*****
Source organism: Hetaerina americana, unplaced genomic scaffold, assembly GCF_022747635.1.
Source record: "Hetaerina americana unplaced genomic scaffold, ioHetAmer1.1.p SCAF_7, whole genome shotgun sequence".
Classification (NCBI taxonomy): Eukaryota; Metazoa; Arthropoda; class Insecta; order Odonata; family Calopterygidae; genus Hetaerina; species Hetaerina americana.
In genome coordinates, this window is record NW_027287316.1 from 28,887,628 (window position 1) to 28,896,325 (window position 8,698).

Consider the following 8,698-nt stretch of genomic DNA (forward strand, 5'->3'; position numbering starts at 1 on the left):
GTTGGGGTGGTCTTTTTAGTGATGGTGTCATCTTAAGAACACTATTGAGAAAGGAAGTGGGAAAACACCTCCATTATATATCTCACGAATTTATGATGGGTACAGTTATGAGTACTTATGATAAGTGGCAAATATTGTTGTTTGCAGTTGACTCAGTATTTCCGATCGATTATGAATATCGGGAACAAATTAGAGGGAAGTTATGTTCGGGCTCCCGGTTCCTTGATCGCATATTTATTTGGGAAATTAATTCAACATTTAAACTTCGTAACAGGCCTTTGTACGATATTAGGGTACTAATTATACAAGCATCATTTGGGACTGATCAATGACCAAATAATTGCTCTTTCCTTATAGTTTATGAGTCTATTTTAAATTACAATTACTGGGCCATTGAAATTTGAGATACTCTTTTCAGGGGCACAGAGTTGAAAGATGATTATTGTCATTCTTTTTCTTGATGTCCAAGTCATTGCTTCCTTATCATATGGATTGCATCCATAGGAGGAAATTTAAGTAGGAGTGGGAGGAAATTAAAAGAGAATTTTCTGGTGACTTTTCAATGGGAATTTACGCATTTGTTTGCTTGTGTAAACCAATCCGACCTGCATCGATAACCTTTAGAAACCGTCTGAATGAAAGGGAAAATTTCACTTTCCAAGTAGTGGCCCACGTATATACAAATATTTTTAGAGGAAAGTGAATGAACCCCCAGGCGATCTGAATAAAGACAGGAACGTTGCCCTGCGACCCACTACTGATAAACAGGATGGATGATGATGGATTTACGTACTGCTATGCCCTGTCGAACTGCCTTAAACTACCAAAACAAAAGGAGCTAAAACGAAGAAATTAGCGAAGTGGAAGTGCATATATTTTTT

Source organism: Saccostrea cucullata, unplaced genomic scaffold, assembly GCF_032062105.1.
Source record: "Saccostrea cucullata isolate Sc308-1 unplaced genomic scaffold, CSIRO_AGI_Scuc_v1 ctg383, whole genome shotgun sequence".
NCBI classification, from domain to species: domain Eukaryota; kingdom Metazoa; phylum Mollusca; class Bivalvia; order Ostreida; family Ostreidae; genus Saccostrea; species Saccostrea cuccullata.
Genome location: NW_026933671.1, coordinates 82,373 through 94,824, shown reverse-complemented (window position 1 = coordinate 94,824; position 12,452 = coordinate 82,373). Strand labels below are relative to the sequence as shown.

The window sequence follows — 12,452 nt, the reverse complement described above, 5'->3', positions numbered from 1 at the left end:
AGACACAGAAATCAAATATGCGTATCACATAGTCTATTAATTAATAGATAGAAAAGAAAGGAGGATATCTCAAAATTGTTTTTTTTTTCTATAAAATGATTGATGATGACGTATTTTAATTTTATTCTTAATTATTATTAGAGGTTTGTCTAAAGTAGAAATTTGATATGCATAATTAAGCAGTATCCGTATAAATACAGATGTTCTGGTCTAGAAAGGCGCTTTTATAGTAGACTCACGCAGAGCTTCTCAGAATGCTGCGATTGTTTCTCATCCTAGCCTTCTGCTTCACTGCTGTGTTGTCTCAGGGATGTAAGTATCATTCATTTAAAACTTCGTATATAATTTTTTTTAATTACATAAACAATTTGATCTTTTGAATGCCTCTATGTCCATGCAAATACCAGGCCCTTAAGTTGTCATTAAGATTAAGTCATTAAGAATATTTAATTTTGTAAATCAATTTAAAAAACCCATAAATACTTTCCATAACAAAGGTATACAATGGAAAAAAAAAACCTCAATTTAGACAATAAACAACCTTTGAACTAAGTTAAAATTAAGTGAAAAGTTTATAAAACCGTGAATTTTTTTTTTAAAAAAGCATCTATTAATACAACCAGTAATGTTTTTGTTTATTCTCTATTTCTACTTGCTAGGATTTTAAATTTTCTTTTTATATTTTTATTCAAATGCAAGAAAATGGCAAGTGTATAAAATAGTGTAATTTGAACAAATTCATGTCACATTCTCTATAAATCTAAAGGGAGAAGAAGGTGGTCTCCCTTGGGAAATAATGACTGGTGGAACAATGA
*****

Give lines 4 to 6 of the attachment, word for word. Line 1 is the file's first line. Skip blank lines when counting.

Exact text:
In genome coordinates, this window is record NW_027287316.1 from 28,887,628 (window position 1) to 28,896,325 (window position 8,698).

Consider the following 8,698-nt stretch of genomic DNA (forward strand, 5'->3'; position numbering starts at 1 on the left):
GTTGGGGTGGTCTTTTTAGTGATGGTGTCATCTTAAGAACACTATTGAGAAAGGAAGTGGGAAAACACCTCCATTATATATCTCACGAATTTATGATGGGTACAGTTATGAGTACTTATGATAAGTGGCAAATATTGTTGTTTGCAGTTGACTCAGTATTTCCGATCGATTATGAATATCGGGAACAAATTAGAGGGAAGTTATGTTCGGGCTCCCGGTTCCTTGATCGCATATTTATTTGGGAAATTAATTCAACATTTAAACTTCGTAACAGGCCTTTGTACGATATTAGGGTACTAATTATACAAGCATCATTTGGGACTGATCAATGACCAAATAATTGCTCTTTCCTTATAGTTTATGAGTCTATTTTAAATTACAATTACTGGGCCATTGAAATTTGAGATACTCTTTTCAGGGGCACAGAGTTGAAAGATGATTATTGTCATTCTTTTTCTTGATGTCCAAGTCATTGCTTCCTTATCATATGGATTGCATCCATAGGAGGAAATTTAAGTAGGAGTGGGAGGAAATTAAAAGAGAATTTTCTGGTGACTTTTCAATGGGAATTTACGCATTTGTTTGCTTGTGTAAACCAATCCGACCTGCATCGATAACCTTTAGAAACCGTCTGAATGAAAGGGAAAATTTCACTTTCCAAGTAGTGGCCCACGTATATACAAATATTTTTAGAGGAAAGTGAATGAACCCCCAGGCGATCTGAATAAAGACAGGAACGTTGCCCTGCGACCCACTACTGATAAACAGGATGGATGATGATGGATTTACGTACTGCTATGCCCTGTCGAACTGCCTTAAACTACCAAAACAAAAGGAGCTAAAACGAAGAAATTAGCGAAGTGGAAGTGCATATATTTTTT